corporate diplomacy

April 28, 2013

The financial crisis altered the very nature of the international balance of power. Five years later, the presumption is that the crisis is in the rearview mirror -- and that the volatility that shook markets and felled governments is behind us too. But we've entered a new order that's vastly more uncertain than what preceded it.

Today, Google is arguably one of the most influential nonstate actors in international affairs, operating in security domains long the purview of nation-states: It tracks the global arms trade, spends millions creating crisis-alert tools to inform the public about looming natural disasters, monitors the spread of the flu, and acts as a global censor to protect American interests abroad.

U.S. businesses, in particular, are ambassadors of American values and are more engaged in the economies where they operate, especially in the rapidly growing markets of Africa, Asia, Latin America and the Middle East. By putting those values into action, the private sector can serve as the leading edge of American influence by promoting entrepreneurism; empowering communities; and demonstrating all the advantages of contracts, competition, transparency and fair dealing in the marketplace.

A group of foreign college students who came to the U.S. on cultural work exchange visas in December have been protesting their working conditions at a McDonald's in Harrisburg, Pa. In the process, they've wading into a debate about guest workers in the U.S. The students include Jorge Rios, who says three months ago he eagerly did the legwork necessary to get a J-1 visa, used for student work exchange.

With liberalization of economies and privatisation in the Middle East, business consultancy agencies had a major role to play in bridging the East Vs West business cultural etiquette & practice conundrum. In the Middle East, there is a great variation in business culture not only from nation to nation but also within countries too. Partnerships are based on mutual trust and principles.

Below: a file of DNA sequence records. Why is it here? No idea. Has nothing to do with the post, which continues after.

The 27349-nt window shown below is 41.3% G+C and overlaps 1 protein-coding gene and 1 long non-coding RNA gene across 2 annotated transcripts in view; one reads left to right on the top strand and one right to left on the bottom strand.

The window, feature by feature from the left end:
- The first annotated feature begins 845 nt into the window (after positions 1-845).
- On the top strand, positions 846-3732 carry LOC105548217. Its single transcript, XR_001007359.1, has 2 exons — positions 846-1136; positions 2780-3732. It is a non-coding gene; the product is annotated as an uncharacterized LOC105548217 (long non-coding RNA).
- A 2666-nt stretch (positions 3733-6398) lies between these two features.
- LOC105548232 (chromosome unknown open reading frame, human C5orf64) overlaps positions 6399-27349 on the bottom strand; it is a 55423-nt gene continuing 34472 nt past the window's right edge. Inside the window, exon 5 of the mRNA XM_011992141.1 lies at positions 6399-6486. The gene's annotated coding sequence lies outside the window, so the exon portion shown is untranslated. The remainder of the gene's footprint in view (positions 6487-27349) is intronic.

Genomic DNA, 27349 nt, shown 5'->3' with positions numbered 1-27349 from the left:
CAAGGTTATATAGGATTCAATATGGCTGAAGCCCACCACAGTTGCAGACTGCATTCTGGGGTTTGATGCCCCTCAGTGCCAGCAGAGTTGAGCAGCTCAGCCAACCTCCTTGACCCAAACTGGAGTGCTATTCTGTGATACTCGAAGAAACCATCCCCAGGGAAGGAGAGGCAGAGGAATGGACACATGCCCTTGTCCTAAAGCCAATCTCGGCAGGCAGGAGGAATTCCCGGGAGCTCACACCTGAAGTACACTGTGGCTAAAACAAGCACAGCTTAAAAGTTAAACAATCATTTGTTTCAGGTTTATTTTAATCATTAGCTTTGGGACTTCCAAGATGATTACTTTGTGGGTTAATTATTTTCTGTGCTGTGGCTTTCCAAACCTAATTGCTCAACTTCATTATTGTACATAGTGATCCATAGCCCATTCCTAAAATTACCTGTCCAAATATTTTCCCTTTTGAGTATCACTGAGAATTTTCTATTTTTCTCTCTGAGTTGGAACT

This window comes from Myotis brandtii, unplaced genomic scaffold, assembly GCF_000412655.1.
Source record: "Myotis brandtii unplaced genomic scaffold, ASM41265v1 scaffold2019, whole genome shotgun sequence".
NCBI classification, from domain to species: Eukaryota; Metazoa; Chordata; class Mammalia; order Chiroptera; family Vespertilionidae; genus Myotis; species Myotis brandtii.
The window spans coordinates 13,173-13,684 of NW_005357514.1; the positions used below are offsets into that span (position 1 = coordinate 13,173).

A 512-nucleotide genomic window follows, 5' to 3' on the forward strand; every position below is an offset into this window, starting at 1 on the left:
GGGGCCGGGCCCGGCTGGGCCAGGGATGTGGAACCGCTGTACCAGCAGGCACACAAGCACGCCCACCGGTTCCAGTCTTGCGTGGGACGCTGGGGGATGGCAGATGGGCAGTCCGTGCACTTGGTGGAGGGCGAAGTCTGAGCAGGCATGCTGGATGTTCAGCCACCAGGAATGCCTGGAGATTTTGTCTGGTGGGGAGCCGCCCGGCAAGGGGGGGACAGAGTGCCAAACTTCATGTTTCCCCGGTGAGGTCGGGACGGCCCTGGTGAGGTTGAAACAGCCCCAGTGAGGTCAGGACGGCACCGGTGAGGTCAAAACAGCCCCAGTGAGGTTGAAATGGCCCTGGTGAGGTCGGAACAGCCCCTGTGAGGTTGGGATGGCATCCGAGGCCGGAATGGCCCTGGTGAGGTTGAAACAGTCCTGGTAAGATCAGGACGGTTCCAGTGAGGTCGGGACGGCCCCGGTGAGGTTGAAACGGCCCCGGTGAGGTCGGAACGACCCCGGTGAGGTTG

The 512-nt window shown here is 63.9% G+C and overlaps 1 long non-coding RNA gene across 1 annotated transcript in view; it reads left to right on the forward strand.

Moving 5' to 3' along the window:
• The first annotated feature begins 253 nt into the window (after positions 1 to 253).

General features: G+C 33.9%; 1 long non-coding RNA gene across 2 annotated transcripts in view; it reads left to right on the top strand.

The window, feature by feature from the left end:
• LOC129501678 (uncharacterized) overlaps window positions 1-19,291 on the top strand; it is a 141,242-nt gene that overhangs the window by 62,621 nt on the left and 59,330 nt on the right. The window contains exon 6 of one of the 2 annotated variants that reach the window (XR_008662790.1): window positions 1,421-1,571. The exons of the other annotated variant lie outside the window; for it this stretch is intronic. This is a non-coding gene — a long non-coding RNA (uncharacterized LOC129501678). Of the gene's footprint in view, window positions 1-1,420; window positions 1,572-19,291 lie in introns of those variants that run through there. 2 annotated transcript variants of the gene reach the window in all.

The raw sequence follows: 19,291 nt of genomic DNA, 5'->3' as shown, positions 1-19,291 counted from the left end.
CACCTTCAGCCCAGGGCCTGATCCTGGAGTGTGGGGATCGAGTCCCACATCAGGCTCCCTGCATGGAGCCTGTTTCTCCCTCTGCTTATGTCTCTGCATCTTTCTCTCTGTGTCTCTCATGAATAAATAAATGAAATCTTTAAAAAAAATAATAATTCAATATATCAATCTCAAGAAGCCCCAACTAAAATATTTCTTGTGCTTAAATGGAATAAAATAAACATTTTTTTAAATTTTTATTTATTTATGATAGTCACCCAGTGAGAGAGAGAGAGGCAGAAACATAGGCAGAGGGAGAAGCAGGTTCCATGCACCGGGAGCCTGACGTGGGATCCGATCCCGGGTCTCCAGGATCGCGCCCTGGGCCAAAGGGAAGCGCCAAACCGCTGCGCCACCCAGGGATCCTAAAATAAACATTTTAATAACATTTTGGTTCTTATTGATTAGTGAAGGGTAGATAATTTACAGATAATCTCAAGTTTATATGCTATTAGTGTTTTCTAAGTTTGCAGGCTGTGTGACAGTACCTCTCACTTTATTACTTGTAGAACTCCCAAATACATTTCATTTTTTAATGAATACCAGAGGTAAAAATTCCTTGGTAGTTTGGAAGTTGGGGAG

Kris Kam, a 28-year-old advertising executive in Singapore, tells me, for example, that when his mother asked him to buy her a new smartphone, she requested a Samsung Galaxy S3 “just like the white one she saw in her favorite Korean drama, My Love, Madame Butterfly.”

They have, along with other of my colleagues, really embraced the whole idea of partnerships and understood that in the 21st century, diplomacy and development is not in any way confined to government-to-government relations. Those have to be tended, those have to be respected, those have to be nurtured and grown. But at the same time in this increasingly interconnected, networked world, we wanted to reach out people-to-people, to our NGOs, our faith communities, our private sector, and so much more.

On a recent MPD trip to Beijing, a research group focused on Corporate Diplomacy. We listened to Chinese corporate social responsibility (CSR) experts including practitioners from a state-owned enterprise (SOE), a corporate philanthropy magazine, and several public affairs firms, all of whom shared their thoughts on the different concepts of CSR that currently divide the East and the West.

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